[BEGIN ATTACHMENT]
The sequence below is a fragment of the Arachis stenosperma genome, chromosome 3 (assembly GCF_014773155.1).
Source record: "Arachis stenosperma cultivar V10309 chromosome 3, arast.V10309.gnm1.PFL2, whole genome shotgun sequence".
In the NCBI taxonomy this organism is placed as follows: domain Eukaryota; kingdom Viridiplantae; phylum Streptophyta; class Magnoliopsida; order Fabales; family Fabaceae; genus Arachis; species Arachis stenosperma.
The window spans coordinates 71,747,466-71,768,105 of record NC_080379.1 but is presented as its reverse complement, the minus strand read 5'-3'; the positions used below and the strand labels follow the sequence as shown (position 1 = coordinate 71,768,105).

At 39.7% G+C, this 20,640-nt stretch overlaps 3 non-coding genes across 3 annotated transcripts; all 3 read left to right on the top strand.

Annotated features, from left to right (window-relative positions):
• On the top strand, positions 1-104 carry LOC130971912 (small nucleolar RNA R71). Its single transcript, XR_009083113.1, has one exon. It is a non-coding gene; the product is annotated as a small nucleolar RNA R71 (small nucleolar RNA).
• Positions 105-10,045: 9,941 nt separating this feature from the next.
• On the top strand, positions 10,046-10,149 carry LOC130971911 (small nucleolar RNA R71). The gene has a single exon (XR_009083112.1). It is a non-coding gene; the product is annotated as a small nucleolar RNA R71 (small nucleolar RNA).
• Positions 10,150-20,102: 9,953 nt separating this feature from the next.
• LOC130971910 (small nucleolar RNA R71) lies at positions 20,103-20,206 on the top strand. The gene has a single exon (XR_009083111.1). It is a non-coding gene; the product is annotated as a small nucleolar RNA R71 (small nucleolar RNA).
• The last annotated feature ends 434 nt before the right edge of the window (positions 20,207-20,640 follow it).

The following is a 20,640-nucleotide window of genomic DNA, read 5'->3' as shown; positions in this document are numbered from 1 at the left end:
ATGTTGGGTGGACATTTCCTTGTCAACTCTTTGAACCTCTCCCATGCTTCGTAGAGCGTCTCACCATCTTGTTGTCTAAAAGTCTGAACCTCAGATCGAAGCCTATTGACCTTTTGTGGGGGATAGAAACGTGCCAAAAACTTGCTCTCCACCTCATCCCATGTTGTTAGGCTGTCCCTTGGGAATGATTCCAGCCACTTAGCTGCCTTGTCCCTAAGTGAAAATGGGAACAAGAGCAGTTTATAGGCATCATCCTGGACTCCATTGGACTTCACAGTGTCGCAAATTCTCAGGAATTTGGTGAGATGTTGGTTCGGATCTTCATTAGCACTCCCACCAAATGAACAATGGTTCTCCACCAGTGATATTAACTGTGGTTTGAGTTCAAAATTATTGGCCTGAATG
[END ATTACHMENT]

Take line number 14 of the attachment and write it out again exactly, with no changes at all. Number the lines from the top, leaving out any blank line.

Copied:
ATGTTGGGTGGACATTTCCTTGTCAACTCTTTGAACCTCTCCCATGCTTCGTAGAGCGTCTCACCATCTTGTTGTCTAAAAGTCTGAACCTCAGATCGAAGCCTATTGACCTTTTGTGGGGGATAGAAACGTGCCAAAAACTTGCTCTCCACCTCATCCCATGTTGTTAGGCTGTCCCTTGGGAATGATTCCAGCCACTTAGCTGCCTTGTCCCTAAGTGAAAATGGGAACAAGAGCAGTTTATAGGCATCATCCTGGACTCCATTGGACTTCACAGTGTCGCAAATTCTCAGGAATTTGGTGAGATGTTGGTTCGGATCTTCATTAGCACTCCCACCAAATGAACAATGGTTCTCCACCAGTGATATTAACTGTGGTTTGAGTTCAAAATTATTGGCCTGAATG